Why You Should Turn Your Followers Into A Community & How to Get Started

If you have a following online, communities are an excellent next step to grow your brand and give back to your fanbase that’s why you need to turn followers into a community. But why are communities becoming the topic of discussion for every influencer and brand these days? And how can you get on board with this ages-old, yet highly effective method of keeping your fanbase alive and strong? 

Turn your followers into community

Building a community element around your brand has many benefits. Internationally renowned brands such as WhatsApp and Facebook are fully committed to enhancing community and group features, aiming to provide an improved overall experience for both members and dedicated community managers like yourself.

And there’s a reason for this! After all, communities help us create long-lasting connections and have even proven to increase a brand’s revenue by as much as 20%

What is a “community” really?

You might look at your social media accounts and think, this is a community! Why would I need to “build one” when I already have one on Instagram?

There’s a distinction between a community where you post and people respond versus one where members actively drive engagement.

Consider starting a social community on a platform like Substack. Here, you can send newsletters, and subscribers can comment and share on the Substack platform, akin to responding to a blog or an Instagram post.

However, this community experience is limited, it’s only active when a new post is created by the influencer.

There’s limited interaction, you have limited control, and it’s not a community-focused platform. Social media and Substack follow more of the “one-to-many” communication model. What you want for a community is a “many-to-many” communication model.

When you build your community, you want to focus on building a powerful experience where the driver is not your content, it’s about fostering communication, support and sharing between your members who all share a similar goal. 

If you turn your followers into a community, you can have significant benefits in helping your audience in different ways. It can help them:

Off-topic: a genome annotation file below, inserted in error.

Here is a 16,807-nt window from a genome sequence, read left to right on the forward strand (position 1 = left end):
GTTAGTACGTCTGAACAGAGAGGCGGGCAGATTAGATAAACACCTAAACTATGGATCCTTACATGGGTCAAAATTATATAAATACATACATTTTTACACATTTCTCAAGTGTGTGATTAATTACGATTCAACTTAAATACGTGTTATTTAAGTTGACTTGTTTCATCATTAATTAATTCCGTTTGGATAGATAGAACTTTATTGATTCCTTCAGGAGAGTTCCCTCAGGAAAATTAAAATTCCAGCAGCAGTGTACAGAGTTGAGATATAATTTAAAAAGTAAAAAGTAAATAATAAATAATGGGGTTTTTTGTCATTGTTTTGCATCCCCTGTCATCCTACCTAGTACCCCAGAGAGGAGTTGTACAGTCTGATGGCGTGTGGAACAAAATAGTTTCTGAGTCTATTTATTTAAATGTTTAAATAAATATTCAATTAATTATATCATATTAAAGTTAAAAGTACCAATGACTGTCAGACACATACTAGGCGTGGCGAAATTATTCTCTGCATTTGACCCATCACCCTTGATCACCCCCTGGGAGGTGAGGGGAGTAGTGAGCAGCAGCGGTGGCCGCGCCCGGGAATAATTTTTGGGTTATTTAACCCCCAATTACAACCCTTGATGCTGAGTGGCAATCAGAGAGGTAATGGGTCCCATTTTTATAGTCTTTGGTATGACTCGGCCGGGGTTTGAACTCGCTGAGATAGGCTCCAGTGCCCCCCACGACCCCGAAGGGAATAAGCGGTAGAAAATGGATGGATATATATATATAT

• Find answers in a fraction of the time: It can sometimes take hours and hours when trying to find a simple solution on search engines. But with instant access to a community, finding what you’re looking for from like-minded individuals becomes easy. This is especially valuable in a global community where members are active 24/7 across different time zones, potentially providing the exact answers you need.


  • Relationship & network building – When fans get to join a community, this means that they have the opportunity to network and build relationships with other fans. Not only this, but having an online community now becomes a place of support. It serves as a resource for finding answers to questions and offers simple emotional and motivational support. Moreover, it’s a great way for members to have access to accountability partners and people who can provide feedback. Additionally, it provides a space for individuals to connect with those who share a common interest.

  • Extra resources: Part of joining a community means having a built-in support system and network – but also a place where members can find material resources whether it be links, exclusive content, panel discussions, event passes, research, tools, and more that they otherwise wouldn’t have access to.


Through providing this extra value, it has benefits for you and your brand in return. For example, hosting a community for your fans is a great way to:

1. Increase your revenue 

When you build a community product around your brand, you’re also diversifying your income stream. 

You can charge consistent subscription fees for your community, or give discounts and early-bird access to any of your future product launches. With a community, you now have a built-in loyal audience that is far more likely to invest in your future products – and in the end, help you generate a larger, and more diverse stream of income.